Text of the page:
I’ve held some responsibility for council web sites for over ten years now. It’s not like putting up the sh**e somecommercial companies can get away with…councils are expected to comply with disability discrimination legislation and be accessible to the majority of their potential users. We are now asked to provide data on-line and core services online, whilst continuing, largely, to maintain face-to-face and telephone services.

I’ve mentioned before the need for a universal, accessible CMS with all the necessary plug-ins, at a reasonable cost, that can be hosted, maintained and supported by the minimum of staff. I don’t believe it yet exists – one can look at Drupal and other open source solutions but they require support that may not be available  internally to the council, and so then add to the costs.

OK, there’s the odd silly mistake when developing council web services, but out of how many hundreds of web sites in the UK? In the words of the old phrase “you are damned if you do and you are damned if you don’t”.

(Any opinions expressed in this piece or any other on this website are purely those of the author and can bear no reflection upon his employers)


E-egg on government face?

August 8, 2010

Patrick Wintour reported in The Guardian (2 August 2010) on the “Coalition’s first crowdsourcing attempt fails to alter Whitehall line” and Chris Williams in The Register (3 August 2010) noted that “UK.gov smiles and nods at commentards”. Both these pieces pick up on the fact that nothing is apparently changing at Whitehall despite the coalitions stated aims to crowdsource ideas for savings.

The Guardian writer claims the receipt of 9,500 suggestions online and quotes the director of Involve as saying that “badly designed consultations like this are worse than no consultations at all”. Something I’ve long suggested along with the practice that if one consults, one must then make some changes in deference to the feedback, and do it pretty quickly and in direct response to the concerns. If one is unable to alter matters, it’s then necessary to say why.

In my experience there are various types of “consultation”. There are ones like this where it just asks for ideas and then apparently the questioning body picks the ones that most align with existing policy and praises them and the proposers. There are the other type where the questions are so tightly directed that the respondent can only directly support the policy being proposed to a greater or lesser extent. These are crowdsourcing in a representative democracy.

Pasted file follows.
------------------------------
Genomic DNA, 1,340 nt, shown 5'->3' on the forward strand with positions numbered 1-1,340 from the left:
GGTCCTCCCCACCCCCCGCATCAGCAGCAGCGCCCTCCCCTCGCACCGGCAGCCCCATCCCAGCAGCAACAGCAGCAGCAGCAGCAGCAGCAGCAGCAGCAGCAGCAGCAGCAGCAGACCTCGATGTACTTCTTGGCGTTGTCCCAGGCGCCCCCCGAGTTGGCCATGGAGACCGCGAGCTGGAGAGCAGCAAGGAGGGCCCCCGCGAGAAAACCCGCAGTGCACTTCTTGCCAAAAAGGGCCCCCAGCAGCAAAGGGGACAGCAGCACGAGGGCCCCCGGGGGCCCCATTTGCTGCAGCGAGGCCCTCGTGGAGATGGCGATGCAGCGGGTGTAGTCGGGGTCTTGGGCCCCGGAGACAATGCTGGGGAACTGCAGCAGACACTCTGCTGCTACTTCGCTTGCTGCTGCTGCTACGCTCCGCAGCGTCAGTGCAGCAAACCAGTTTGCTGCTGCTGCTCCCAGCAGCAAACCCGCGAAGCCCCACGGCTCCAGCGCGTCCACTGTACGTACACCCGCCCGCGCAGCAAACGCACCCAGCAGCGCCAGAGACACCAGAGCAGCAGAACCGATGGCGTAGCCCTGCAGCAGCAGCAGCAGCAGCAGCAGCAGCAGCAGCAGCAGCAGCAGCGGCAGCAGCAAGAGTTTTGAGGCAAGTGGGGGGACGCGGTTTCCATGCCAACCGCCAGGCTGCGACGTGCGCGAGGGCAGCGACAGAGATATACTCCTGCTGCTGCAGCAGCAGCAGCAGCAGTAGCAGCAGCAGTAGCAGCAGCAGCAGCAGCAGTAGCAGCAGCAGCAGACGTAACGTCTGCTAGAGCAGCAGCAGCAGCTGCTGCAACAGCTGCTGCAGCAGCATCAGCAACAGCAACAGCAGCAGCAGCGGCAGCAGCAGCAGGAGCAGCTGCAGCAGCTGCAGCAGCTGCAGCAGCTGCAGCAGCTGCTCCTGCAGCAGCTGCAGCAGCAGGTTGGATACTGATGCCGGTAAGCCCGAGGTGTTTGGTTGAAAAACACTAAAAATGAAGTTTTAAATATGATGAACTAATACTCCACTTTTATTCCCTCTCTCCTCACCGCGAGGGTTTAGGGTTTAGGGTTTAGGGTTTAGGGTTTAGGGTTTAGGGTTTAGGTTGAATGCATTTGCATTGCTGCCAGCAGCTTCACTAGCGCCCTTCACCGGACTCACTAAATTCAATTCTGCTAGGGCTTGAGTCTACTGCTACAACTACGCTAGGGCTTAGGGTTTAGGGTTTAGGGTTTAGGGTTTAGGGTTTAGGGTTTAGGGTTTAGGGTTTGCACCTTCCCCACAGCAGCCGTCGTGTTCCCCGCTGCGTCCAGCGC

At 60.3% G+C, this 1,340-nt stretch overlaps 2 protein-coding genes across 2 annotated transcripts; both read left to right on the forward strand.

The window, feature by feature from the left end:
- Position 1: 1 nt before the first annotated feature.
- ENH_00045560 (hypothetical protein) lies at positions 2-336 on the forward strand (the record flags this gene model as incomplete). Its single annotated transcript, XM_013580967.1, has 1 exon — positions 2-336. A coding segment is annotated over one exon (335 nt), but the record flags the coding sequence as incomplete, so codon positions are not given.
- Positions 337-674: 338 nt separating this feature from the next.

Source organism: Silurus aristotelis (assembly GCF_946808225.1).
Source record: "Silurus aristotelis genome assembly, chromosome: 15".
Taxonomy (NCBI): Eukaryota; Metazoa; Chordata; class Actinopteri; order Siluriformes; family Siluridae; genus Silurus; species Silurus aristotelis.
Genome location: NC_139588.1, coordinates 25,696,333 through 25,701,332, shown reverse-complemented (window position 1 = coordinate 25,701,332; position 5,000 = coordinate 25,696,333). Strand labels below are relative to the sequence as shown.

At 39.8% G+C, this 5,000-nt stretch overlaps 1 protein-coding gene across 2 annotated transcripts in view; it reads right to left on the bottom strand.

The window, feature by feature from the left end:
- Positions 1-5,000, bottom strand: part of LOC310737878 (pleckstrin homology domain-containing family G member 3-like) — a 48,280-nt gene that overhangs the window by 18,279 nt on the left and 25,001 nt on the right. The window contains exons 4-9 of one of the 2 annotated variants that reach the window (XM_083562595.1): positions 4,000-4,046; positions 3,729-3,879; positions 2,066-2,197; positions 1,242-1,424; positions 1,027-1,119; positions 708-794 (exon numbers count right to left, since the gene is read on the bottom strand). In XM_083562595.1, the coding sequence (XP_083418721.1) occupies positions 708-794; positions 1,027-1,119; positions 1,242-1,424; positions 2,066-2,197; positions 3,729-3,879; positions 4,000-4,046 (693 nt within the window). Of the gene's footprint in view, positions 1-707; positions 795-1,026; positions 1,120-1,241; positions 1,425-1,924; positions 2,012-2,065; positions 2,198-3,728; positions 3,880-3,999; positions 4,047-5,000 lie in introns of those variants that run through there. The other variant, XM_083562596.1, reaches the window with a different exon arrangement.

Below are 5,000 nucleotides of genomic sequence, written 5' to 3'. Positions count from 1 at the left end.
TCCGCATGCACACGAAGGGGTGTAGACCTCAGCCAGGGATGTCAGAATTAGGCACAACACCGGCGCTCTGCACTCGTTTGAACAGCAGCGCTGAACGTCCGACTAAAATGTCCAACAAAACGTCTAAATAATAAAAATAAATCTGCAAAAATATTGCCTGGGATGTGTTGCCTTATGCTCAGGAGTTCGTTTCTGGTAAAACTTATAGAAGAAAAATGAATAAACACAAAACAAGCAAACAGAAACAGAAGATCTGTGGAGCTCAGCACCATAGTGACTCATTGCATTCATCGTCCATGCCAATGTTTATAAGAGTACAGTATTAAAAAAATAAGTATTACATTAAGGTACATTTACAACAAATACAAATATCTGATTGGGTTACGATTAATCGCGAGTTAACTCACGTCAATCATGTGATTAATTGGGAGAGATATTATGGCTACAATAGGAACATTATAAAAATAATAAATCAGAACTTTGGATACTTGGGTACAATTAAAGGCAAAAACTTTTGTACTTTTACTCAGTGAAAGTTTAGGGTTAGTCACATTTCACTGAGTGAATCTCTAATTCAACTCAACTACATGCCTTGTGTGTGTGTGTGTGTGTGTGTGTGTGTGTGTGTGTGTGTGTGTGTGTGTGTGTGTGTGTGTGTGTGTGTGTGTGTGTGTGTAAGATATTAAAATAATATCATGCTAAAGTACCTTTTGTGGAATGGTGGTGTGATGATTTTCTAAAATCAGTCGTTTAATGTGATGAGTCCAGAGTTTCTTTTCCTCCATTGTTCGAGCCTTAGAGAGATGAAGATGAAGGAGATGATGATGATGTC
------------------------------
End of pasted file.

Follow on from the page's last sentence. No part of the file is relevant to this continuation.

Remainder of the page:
To ask open questions, gain open answers and change society one needs a truly deliberative democracy but will turkeys vote for Thanksgiving or Christmas, I don’t think so…


E-election mania

May 9, 2010

Now that all the frenzy has started to dissipate (I hope), it’s time to look back and consider the role of the Internet and social media, if there ever was one in reality. PublicTechnology.net were pretty quick off the mark saying that it hadn’t happened as expected largely because the electorate weren’t ready for it.

Personally I enjoyed a few moments on YouTube where idle cynics had made light of different politicians capacity to speak the truth by dubbing words and songs onto their videos. I’m sure many more people did this and suspect that it still had an influence. Perhaps where the difference with the US is, is that we don’t have the ability to actually broadcast this type of stuff on the TV, perhaps the result might have been different if we did?

Jon Snow in the Times seems to agree with me about the media driving the politicians and not the other way around, if we are to try and compare with the USA. One newly elected MP, Elizabeth Truss, writing in the Guardian  doesn’t fully agree and can see an opening for the Internet in politics.

Perhaps this is where the difference with the US comes in. The national media were driving it as a race for the presidency, which the local media followed to some extent. However in the UK we are supposed to be electing a local representative, who may then have an influence in creating a Prime Minister.

Who knows? With the large batch of new MP’s perhaps there will be some big changes in elections and channel usage? I even heard calls for e-voting as a result of the problems at some polling stations. I just pray they come up with something more fool-proof than the postal voting system, which can be a nightmare to manage!

Now, if we all had biometric ID cards…